Is this the end of Tin Pan Alley?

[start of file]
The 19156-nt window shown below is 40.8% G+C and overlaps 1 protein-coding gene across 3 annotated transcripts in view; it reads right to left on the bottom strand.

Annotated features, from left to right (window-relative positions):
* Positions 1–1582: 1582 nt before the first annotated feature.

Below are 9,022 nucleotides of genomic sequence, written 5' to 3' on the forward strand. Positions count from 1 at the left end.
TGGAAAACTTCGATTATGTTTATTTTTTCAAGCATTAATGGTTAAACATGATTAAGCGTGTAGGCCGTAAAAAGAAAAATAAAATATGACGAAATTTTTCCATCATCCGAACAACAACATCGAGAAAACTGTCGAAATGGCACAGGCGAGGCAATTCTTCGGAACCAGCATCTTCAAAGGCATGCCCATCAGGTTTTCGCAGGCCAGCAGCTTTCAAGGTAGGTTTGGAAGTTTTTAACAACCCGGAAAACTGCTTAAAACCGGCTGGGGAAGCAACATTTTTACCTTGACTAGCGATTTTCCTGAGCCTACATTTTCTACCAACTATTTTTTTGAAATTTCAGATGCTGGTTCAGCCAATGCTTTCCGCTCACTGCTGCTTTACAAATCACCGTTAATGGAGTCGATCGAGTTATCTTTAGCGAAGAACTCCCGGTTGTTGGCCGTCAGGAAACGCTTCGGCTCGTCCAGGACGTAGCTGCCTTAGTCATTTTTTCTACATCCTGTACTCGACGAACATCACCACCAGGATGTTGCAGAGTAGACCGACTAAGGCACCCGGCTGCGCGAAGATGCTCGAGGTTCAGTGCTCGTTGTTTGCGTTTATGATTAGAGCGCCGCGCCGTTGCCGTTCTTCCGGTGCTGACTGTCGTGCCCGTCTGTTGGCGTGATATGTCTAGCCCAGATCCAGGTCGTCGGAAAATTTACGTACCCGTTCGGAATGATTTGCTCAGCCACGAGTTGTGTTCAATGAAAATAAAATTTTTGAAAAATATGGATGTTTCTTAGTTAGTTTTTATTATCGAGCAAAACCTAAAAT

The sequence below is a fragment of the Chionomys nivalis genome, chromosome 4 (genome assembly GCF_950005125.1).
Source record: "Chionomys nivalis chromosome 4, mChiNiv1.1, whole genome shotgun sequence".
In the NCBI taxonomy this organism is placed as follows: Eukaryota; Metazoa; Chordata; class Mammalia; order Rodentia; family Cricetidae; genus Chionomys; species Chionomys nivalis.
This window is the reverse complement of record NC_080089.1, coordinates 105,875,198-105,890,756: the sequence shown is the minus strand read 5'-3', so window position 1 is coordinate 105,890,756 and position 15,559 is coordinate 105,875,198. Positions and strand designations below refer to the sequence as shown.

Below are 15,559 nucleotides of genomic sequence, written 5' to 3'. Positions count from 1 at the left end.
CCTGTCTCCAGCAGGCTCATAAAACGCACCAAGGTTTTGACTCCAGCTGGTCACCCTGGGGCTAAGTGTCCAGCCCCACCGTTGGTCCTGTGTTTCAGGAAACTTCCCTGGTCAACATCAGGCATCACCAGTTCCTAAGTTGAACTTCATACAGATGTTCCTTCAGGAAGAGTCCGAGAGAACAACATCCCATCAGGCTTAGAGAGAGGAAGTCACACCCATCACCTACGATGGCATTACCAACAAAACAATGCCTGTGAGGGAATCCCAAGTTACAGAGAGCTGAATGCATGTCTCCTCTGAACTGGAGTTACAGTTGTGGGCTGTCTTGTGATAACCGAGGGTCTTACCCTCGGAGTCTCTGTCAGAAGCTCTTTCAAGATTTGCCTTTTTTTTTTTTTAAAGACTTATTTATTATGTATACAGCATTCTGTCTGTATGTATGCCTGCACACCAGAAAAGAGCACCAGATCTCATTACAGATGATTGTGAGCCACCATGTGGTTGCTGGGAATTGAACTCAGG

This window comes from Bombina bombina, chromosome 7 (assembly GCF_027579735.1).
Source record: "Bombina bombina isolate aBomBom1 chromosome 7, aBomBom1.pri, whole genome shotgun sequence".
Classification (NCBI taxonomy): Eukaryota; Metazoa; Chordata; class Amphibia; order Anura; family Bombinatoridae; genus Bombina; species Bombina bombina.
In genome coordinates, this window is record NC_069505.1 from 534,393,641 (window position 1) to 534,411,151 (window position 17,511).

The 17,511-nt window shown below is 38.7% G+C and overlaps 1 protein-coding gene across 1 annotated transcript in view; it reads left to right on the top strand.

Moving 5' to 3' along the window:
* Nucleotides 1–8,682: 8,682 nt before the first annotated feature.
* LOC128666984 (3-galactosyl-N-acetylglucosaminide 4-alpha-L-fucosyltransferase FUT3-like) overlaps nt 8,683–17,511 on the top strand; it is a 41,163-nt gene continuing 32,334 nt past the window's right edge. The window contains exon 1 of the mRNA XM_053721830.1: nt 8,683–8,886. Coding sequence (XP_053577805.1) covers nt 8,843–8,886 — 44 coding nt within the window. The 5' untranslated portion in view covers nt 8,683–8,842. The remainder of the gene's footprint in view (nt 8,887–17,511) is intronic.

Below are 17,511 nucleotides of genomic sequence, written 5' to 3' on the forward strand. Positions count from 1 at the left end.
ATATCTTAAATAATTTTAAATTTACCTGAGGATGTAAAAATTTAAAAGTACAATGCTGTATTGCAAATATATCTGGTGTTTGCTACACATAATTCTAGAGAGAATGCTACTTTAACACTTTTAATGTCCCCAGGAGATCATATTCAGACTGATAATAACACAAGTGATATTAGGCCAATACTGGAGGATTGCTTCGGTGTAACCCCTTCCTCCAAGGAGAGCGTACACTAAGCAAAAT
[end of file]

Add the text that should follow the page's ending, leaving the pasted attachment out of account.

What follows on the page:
In recent months there has been a lot of talk about the widening gap of London’s affluent dwellers and us ‘ordinary’ people, but none more has come as a shock to the Diabolical office than the news regarding one of London’s most eccentric and enterprising streets. Plans to develop the north side of Denmark Street as part of the Crossrail development are on the table. Home to the many rehearsal rooms and recording studies over the years that have seen albums recorded by Bowie, The Kinks, The Who, The Rolling Stones and Black Sabbath (to name only a few), while Elton John enjoyed coffee just down the road. Helter Skelter, Regent Sounds and many more independent music stores became the very reason to visit that end of town, along with The 12-Bar Club which opened its doors in 1994 in what was previously a set of stables (and is sadly relocating to Holloway Road at the end of this week). It will be a very sad day if Tin Pan Alley, which earned blue plaque status last year as home of British publishers and songwriters, is lost to luxury flats and retail outlets, but the redevelopment of some of London’s most historical areas seems to be a inevitability and a down right shame.